NEWBURYPORT — The Institution for Savings has appealed the Planning Board’s recent decision to reject the bank’s expansion plans for its location at 93 State St.

The board voted 5-3 against approving the bank’s applications after 14 months of discussions and a 3½-hour meeting March 17.

The bank revised its plans several times, but abutters and some board members still took issue with the massing and scale of the proposed expansion.

The official decision was reviewed at the board’s meeting April 7.

The bank has since filed a complaint with the Massachusetts Land Court, challenging the board’s denials of its special permit and site plan review applications.

The lawsuit asserts that the Downtown Overlay District is “facially invalid as it violates what is commonly known as the ‘SCIT doctrine,’” according to a press release from the bank.

The appeal points to Chapter 40A, Section 4 of Massachusetts General Laws, which states, “Any zoning ordinance or bylaw which divides cities and towns into districts shall be uniform within the district for each class or kind of structures or uses permitted.”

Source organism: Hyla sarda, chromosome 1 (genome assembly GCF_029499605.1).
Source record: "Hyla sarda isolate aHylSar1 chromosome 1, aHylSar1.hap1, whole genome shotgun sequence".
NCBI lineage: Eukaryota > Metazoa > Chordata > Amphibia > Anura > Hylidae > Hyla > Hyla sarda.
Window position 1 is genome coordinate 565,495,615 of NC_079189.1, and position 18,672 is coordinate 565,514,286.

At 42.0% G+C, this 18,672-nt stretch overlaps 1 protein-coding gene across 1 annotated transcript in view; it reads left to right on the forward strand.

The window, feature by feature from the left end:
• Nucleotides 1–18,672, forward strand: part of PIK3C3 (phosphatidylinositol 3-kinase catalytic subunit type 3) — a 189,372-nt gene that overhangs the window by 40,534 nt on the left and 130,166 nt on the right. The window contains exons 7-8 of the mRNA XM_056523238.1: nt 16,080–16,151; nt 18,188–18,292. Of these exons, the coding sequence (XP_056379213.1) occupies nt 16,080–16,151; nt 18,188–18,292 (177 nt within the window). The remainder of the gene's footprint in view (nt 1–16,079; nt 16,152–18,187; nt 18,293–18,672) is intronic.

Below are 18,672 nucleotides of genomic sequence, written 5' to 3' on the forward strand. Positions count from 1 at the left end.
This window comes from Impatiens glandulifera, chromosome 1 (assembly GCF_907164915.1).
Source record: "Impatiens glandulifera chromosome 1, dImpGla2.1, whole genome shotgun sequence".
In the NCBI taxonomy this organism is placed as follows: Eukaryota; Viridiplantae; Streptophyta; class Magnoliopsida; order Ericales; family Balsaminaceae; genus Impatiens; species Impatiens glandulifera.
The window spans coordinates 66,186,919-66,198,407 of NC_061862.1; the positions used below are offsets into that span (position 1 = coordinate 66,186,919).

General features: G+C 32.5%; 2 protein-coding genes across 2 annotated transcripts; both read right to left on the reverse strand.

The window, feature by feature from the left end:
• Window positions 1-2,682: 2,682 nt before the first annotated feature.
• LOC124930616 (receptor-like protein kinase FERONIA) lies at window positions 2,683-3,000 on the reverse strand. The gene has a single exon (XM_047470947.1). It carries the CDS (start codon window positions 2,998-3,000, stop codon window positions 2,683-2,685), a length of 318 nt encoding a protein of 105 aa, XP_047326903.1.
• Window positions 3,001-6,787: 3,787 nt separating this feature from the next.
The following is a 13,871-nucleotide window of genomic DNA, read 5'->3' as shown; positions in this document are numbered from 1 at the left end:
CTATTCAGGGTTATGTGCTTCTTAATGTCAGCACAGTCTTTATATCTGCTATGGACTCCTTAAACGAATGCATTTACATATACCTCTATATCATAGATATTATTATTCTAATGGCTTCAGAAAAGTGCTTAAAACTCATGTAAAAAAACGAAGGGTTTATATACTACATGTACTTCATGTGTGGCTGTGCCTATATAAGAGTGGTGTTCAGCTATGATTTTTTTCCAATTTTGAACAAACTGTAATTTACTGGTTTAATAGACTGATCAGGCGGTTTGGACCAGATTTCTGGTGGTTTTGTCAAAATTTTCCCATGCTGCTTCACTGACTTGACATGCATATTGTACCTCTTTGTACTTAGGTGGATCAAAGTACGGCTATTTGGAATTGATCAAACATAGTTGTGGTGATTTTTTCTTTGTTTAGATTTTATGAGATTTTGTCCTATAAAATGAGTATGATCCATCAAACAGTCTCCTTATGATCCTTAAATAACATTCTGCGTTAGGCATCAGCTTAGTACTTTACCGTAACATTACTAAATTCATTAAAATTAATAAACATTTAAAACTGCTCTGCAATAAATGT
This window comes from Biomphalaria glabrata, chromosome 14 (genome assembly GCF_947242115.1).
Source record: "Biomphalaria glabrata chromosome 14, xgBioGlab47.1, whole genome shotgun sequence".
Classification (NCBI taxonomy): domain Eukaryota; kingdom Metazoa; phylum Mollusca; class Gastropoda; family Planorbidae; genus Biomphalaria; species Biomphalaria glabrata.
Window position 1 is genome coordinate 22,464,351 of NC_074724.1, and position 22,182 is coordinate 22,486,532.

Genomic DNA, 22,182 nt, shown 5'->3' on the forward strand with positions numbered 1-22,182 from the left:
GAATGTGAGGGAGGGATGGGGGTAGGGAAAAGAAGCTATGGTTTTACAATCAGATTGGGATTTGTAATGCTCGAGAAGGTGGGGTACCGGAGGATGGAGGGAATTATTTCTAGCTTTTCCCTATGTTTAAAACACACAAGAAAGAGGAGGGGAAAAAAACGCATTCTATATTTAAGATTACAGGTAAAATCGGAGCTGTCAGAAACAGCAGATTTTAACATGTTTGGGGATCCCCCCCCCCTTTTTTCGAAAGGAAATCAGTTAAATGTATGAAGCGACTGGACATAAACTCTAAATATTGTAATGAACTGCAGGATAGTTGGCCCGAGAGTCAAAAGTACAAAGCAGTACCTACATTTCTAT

Bank CEO and President Michael J. Jones called the board’s action “unreasonable.”

“As I stated immediately after the Planning Board’s decisions,” he said, “we firmly believe that the Planning Board, in denying the bank’s applications, was unreasonable, did not apply the law properly, and was arbitrary and capricious in its decision-making.

“Our applications met all of the underlying dimensional, use and parking requirements as required,” Jones added. “In good faith, we attended 16 or more virtual and/or in-person meetings and public hearing sessions with public bodies and neighbors; we presented extensive testimony by historic preservationists, architects and others; and we redesigned the project no fewer than six times to address neighborhood and commission and board member concerns, all to no avail in the end.”

Jones also called the board’s decisions “a grave disservice to all downtown businesses that hope to improve their properties in order to stay solvent and successful.”

In addition to naming the Planning Board and all its members, the appeal also names the City Council as a defendant.

“We are confident that the facts of our case will prevail in the end,” Jones said.

The board’s decisions can be found at

Trending Video

Recommended for you